So what sits behind our vision? We feel a deep sense of urgency around the problems the world faces: from climate change, to health crises, to human rights abuses whose time has well and truly come, to gender equality and the prevailing, flawed model of leadership which needs to be upended. We want to be able to tell our kids that we did all we could to tackle these problems, by getting behind the leaders the world needs and equipping them with the kinds of tools that will help them shift the dial: mindful leadership skills, strategic capability, vision and the ability to influence, engage and inspire. It doesn’t matter to us where those leaders are: in business, nonprofits, governments or movements. Change-makers are everywhere. We want to walk beside them.
So it’s conversations like those with Colleen from WE Africa where we can tangibly feel our vision emerging into the light. It’s easy, at those moments, to check in on what we’re trying to achieve and see if an opportunity or idea fits. These are the moments we live for, and wish for every person who has a powerful ambition burning a hole in their heart.
What is your vision - for your life, leadership or your organisation? If you want to take a step to articulating your own, see below.
DIY Vision Mapping: How to articulate your own vision
If you're keen to be guided through a process to articulate and then catch up with your own vision, or set one for your team or organisation as part of one of our individual, group or organisational programs, be sure to contact us. Or if you’d like to learn more about vision, you can read our insights on bringing vision to life on our blog.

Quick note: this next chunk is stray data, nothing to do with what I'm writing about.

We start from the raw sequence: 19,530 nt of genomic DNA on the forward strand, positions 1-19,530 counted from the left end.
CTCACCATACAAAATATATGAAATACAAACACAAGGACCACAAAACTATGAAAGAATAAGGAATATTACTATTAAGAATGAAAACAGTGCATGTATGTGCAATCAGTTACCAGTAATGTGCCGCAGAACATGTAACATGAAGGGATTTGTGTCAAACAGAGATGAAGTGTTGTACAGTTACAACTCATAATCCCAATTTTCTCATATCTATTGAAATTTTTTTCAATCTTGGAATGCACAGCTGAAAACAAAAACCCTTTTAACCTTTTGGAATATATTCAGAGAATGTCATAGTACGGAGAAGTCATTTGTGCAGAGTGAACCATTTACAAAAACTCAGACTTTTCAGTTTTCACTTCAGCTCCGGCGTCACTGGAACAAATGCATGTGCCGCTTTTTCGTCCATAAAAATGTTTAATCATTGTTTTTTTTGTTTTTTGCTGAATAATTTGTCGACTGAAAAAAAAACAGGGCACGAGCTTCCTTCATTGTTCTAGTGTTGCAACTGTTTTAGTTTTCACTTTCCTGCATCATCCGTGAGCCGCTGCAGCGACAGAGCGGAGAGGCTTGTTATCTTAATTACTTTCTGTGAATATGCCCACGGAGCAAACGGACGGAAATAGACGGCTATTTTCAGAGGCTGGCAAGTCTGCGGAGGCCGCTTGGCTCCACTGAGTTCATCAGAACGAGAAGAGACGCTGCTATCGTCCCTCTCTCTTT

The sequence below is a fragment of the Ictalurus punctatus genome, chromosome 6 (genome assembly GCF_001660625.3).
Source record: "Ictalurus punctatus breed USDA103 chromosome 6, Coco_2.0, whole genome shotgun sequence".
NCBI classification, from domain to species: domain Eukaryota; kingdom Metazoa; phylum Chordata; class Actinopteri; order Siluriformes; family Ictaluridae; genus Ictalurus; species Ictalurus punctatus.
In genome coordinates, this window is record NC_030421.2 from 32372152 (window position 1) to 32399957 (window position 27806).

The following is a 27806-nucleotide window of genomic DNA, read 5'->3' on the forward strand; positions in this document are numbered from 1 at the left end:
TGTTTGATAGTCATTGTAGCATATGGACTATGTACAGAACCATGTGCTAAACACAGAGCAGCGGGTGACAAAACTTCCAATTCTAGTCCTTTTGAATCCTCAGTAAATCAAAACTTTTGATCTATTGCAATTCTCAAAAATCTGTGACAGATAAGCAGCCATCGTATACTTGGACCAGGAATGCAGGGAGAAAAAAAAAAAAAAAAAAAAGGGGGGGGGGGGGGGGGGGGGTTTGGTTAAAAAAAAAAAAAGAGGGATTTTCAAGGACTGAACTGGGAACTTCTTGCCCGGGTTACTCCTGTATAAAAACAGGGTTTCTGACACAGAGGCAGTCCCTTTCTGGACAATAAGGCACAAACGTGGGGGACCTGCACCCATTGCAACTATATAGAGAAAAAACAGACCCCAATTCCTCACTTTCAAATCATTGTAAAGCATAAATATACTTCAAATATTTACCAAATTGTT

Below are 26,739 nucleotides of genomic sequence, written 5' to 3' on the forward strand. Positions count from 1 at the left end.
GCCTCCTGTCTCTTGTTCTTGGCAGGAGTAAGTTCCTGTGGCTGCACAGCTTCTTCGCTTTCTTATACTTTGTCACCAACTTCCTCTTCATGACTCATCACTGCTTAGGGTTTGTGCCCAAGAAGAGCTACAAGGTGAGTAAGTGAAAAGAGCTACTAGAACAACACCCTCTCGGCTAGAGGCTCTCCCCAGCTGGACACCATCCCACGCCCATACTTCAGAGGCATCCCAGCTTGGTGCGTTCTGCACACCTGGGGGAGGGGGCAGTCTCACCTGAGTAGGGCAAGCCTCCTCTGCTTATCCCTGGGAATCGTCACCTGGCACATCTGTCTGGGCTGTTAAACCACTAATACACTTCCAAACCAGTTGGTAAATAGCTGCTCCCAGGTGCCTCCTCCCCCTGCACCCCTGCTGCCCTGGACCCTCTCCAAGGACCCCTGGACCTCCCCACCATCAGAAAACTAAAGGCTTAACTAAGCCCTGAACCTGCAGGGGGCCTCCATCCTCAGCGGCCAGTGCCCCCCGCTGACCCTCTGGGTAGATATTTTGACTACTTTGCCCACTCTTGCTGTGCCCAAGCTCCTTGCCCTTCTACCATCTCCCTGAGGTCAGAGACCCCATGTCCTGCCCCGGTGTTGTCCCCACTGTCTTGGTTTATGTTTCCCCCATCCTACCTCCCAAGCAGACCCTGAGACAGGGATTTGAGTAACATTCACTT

Get in touch and let us know: what’s your vision? Are you close to catching up with it?
About Visibility Co.
Working at the intersection of leadership, strategy and visibility, we seek to be strategic provocateurs and catalysts of systemic change, supporting you to unleash the potential within so you can create a better world from wherever you are.
While we’re not big on labels, we’re often referred to as social impact and communications strategists, or strategic leadership advisors, or visibility experts.
Fancy words for a business, led by Julia May and Sarah Anderson, that brings together purposeful leadership, strategy and communications in truly integrative and innovative ways.
We’re noticing that people around us are tired and a bit listless... “languishing” is the word. But we need you not to languish. We need you to dip your toes back into the sense of possibility that sits within you, like a quiet pool of water.
We acknowledge the Traditional Owners — the Kulin Nations, particularly the Wurundjeri, Boonwurrung, and Wadawurrung people — upon whose ancestral lands we live and work. We pay respect to their Elders, past, present and emerging, and acknowledge the pivotal role that Aboriginal and Torres Strait Islander people continue to play within the Australian community. Sovereignty was never ceded.